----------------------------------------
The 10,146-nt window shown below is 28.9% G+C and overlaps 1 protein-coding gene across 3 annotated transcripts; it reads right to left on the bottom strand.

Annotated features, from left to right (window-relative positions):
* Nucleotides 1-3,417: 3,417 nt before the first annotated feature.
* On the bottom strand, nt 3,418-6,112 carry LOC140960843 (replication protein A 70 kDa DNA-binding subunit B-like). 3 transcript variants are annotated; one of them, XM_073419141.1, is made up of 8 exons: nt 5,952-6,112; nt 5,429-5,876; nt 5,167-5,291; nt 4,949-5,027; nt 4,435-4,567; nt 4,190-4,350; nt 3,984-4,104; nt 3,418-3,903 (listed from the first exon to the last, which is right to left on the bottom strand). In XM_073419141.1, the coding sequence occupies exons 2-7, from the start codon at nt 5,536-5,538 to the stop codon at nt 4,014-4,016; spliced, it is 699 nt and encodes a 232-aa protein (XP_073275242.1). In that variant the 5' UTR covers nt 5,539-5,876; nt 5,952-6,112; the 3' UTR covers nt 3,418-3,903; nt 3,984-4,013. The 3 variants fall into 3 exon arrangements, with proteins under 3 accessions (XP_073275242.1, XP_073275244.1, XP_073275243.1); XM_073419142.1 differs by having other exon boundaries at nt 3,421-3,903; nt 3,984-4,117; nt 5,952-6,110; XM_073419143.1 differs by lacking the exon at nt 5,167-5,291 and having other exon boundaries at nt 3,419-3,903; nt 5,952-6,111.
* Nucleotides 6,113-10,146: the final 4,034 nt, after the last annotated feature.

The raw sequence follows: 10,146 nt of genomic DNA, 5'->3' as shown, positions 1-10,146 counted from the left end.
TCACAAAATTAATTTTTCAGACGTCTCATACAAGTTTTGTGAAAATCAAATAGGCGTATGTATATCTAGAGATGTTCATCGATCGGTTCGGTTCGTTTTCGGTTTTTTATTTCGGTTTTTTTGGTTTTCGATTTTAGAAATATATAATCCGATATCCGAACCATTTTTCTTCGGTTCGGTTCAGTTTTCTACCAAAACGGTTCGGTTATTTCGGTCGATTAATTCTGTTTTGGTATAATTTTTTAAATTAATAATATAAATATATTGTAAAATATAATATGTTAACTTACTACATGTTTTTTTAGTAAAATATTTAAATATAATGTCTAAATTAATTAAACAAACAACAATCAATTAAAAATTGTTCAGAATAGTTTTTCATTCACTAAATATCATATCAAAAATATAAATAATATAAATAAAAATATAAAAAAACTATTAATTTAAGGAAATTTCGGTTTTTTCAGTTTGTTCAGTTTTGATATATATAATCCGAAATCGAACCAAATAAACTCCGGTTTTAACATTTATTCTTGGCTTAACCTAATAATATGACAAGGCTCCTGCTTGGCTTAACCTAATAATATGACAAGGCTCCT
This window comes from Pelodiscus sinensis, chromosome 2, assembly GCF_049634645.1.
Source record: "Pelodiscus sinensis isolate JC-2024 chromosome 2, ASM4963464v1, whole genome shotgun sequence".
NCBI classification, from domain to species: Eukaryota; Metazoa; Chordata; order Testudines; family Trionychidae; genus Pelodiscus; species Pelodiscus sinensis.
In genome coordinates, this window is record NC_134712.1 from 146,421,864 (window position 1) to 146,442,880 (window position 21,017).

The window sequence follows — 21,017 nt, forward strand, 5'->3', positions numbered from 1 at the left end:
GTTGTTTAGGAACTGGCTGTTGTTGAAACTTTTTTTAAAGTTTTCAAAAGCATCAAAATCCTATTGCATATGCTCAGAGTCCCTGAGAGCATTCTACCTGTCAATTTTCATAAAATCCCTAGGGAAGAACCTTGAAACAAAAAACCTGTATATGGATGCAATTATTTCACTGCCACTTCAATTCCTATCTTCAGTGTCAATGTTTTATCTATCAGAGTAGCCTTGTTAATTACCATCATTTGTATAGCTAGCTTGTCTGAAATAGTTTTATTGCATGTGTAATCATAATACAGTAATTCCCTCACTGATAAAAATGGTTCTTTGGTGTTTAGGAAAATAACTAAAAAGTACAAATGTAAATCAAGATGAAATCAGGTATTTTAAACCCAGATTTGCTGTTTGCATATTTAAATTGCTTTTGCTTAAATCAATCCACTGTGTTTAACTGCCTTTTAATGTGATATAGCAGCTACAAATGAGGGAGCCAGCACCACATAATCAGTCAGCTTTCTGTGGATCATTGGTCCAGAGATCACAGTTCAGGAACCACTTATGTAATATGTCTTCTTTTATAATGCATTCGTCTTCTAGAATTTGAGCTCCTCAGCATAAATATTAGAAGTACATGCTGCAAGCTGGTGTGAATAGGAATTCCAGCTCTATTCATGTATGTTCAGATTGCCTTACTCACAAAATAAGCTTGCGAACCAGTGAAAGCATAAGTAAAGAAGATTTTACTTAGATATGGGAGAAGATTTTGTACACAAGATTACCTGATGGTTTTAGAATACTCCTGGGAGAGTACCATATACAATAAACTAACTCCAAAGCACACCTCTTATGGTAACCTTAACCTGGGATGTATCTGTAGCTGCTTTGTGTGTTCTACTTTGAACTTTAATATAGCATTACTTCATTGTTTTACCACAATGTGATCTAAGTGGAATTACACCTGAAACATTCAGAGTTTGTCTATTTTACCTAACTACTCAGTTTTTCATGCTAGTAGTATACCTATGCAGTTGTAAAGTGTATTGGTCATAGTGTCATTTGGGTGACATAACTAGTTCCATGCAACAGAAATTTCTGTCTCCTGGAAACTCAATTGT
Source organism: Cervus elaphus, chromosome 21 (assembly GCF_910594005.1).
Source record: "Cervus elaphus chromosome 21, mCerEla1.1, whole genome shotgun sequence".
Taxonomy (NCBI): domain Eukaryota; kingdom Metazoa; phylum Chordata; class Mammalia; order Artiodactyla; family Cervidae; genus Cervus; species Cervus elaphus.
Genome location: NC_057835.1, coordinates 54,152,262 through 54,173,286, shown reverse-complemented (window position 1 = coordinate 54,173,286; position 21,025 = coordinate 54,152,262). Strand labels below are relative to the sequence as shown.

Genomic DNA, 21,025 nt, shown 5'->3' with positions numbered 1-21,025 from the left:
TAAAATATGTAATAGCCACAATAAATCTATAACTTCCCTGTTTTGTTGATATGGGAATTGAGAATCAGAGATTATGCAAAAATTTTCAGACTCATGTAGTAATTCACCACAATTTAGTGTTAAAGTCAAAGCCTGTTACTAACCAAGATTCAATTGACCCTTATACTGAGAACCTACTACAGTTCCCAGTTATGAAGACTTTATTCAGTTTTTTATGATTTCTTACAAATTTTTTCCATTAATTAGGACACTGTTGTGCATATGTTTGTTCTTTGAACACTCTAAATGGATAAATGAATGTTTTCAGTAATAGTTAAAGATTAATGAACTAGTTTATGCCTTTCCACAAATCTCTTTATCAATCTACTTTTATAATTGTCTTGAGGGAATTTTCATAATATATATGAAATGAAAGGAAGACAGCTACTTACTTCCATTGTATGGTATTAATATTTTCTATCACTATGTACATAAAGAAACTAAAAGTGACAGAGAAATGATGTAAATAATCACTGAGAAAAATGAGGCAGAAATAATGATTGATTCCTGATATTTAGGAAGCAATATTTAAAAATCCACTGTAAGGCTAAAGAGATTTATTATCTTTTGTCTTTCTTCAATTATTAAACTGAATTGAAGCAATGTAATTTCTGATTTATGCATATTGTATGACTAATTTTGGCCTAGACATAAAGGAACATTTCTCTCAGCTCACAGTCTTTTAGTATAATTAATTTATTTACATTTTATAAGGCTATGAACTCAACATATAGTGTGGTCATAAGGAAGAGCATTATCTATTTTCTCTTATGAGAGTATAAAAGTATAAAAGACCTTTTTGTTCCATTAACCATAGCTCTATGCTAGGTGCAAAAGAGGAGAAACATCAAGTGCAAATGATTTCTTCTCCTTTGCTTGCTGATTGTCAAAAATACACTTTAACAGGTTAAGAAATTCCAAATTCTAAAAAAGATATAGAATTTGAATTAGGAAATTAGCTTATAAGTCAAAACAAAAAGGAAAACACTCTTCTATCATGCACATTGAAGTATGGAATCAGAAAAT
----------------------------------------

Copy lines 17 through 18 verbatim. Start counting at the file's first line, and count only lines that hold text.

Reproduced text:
Genome location: NC_057835.1, coordinates 54,152,262 through 54,173,286, shown reverse-complemented (window position 1 = coordinate 54,173,286; position 21,025 = coordinate 54,152,262). Strand labels below are relative to the sequence as shown.

Genomic DNA, 21,025 nt, shown 5'->3' with positions numbered 1-21,025 from the left: